In Carole Lombard's final film, "To Be Or Not To Be," she plays an actress converted into a member of the Warsaw underground after Germany invades Poland. But imagine a considerably altered universe, one where Lombard (the plane crash never happened) participates in a Hollywood underground after the Nazis conquer the U.S.
Not a universe any of us would want to live in, certainly, though it might be an intriguing premise for a "what-if" novel ("Stars take on the Nazis -- but this is no movie!"). However, one of the potential settings for this concept has its roots in reality, and to find it, you simply have to go up in the Pacific Palisades, near Rustic Canyon, above Will Rogers State Historic Park and its polo field:
Ironically, Rogers unknowingly set all this in motion in 1933, when he sold a tract of land in the hills. The owners, mining engineer Norman Stephens and his wife Winona, had come under the Rasputin-like spell of a German known only as Herr Schmidt, who claimed to possess supernatural powers.
Schmidt persuaded the couple that he had foreseen an eventual German victory over Europe, throwing America into chaos. He suggested they build a compound in the hills for a German sympathizers' retreat, one they could use as a place to rule once the U.S. was conquered.
The Stephenses took him at his word, and spent $4 million (with German interests likely adding money of their own) on an infrastructure for a small village, including a terraced hillside, sprinkler system for watering plants, water tank and power station. More was planned, including a four-story mansion. (Ironically, Mrs. Stephens asked noted architect Paul Williams -- who was black -- to create blueprints for the mansion after the initial group's plans were rejected.) Here's what the entrance looked like:
In the late 1930s and the start of the '40s, many Nazi sympathizers and fascists in southern California actually used the area as a weekend retreat. However, on Dec. 8, 1941, in the wake of Pearl Harbor the day before, federal agents stormed the compound, arrested Schmidt and confiscated many items, including a shortwave radio that supposedly could transmit to Germany.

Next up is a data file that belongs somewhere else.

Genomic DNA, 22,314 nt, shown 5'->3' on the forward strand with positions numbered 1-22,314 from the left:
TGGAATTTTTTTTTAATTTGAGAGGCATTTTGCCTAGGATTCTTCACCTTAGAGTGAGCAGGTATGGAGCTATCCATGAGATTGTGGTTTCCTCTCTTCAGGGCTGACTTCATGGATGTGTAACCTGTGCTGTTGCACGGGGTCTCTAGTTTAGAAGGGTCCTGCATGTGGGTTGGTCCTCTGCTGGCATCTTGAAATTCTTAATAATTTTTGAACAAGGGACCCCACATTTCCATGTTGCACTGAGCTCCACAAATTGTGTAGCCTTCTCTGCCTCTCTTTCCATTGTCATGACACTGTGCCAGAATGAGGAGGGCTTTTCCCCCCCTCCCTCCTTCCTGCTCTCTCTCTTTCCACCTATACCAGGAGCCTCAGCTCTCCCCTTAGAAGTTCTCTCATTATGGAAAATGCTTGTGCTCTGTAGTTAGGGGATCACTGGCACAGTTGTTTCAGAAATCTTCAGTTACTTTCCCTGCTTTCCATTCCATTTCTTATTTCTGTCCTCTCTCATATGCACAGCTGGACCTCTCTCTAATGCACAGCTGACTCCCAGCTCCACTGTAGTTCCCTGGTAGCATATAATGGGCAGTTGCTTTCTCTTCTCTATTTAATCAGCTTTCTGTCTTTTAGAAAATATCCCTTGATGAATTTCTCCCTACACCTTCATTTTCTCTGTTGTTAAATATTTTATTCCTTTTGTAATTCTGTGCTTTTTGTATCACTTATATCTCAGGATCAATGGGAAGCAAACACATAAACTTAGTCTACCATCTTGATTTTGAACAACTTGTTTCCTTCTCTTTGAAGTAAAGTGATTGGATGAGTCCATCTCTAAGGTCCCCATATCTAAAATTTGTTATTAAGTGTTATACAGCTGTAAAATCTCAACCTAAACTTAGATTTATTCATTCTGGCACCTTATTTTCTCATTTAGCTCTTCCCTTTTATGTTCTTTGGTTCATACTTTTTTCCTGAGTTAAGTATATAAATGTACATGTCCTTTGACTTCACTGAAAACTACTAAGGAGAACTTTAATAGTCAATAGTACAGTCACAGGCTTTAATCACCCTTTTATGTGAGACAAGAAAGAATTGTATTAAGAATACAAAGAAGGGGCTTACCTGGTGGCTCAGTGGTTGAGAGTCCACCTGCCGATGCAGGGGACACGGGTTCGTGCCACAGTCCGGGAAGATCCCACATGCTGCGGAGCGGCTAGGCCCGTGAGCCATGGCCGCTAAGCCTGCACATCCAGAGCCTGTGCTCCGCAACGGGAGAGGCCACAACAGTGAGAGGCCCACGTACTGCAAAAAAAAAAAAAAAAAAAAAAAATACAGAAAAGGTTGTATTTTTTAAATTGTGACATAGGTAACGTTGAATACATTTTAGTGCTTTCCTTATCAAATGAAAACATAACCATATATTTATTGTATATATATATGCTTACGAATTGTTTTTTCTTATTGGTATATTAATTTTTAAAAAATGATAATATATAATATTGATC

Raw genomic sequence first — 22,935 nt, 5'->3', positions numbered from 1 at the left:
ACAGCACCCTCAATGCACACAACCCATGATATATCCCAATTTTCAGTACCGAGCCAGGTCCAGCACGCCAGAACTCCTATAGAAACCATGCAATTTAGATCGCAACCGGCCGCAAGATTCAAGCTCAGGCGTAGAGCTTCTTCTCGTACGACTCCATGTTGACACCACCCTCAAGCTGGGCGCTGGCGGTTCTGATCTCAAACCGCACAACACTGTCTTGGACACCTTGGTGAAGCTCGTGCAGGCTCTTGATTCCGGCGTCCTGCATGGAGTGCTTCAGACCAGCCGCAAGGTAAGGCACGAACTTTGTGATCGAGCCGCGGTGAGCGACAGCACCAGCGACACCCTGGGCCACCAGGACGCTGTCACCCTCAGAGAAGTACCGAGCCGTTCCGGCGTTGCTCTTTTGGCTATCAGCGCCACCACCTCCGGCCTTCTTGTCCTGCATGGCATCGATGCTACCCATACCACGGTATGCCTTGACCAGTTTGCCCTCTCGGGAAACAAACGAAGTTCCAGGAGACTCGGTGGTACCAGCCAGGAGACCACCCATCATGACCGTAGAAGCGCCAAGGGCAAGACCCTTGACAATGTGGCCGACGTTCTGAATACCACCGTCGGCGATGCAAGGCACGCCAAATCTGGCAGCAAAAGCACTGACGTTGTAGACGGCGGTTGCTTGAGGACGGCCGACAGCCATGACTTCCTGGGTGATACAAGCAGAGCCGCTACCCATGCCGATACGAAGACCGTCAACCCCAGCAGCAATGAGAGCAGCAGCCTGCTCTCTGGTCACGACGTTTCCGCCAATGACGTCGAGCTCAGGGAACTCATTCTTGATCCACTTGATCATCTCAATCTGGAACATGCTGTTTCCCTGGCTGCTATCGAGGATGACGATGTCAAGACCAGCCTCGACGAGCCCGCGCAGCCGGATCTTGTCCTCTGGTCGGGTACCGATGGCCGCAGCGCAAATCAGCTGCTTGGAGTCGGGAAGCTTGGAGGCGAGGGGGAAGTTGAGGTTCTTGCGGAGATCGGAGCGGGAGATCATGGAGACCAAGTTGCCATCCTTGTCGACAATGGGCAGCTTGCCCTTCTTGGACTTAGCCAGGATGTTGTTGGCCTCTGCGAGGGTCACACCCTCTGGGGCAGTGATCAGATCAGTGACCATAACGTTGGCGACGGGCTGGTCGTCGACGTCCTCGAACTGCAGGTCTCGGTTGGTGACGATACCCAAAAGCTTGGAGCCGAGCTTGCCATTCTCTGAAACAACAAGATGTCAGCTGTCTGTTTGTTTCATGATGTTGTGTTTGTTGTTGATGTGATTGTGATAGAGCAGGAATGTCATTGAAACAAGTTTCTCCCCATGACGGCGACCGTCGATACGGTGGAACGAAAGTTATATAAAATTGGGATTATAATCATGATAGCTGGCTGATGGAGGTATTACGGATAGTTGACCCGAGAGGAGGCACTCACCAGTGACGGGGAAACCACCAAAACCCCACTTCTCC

After the war, the Stephenses -- who apparently were not charged -- sold the site to the Huntington Hartford Foundation, which turned it into an artists' colony (one of those who used the site was author Henry Miller of "Tropic Of Cancer" fame). It eventually was abandoned, with the power generators donated to Loyola Marymount University, and fell into further disrepair after a fire in 1978.
The graffiti-strewn ruins are still there, since the city of Los Angeles doesn't have funds to raze them. They present a weird sight.
Had the unthinkable actually happened and the Nazis defeated the Allies, would Adolf Hitler -- who committed suicide in his bunker 67 years ago today -- have used it? In real life, he spent little time in conquered territory (a few hours in Paris after France fell, and that was it). On the other hand, Hitler, chief propagandist Josef Goebbels and other Nazi officials were both fascinated by and fans of Hollywood movies...a topic we'll more fully explore one day.
This week's LiveJournal header is from Columbia's 1932 "No More Orchids," as Louise Closser Hale washes Carole's feet, enabling all to feast their eyes on those shapely Lombard legs. (Universal used a similar tactic four years later for "Love Before Breakfast.")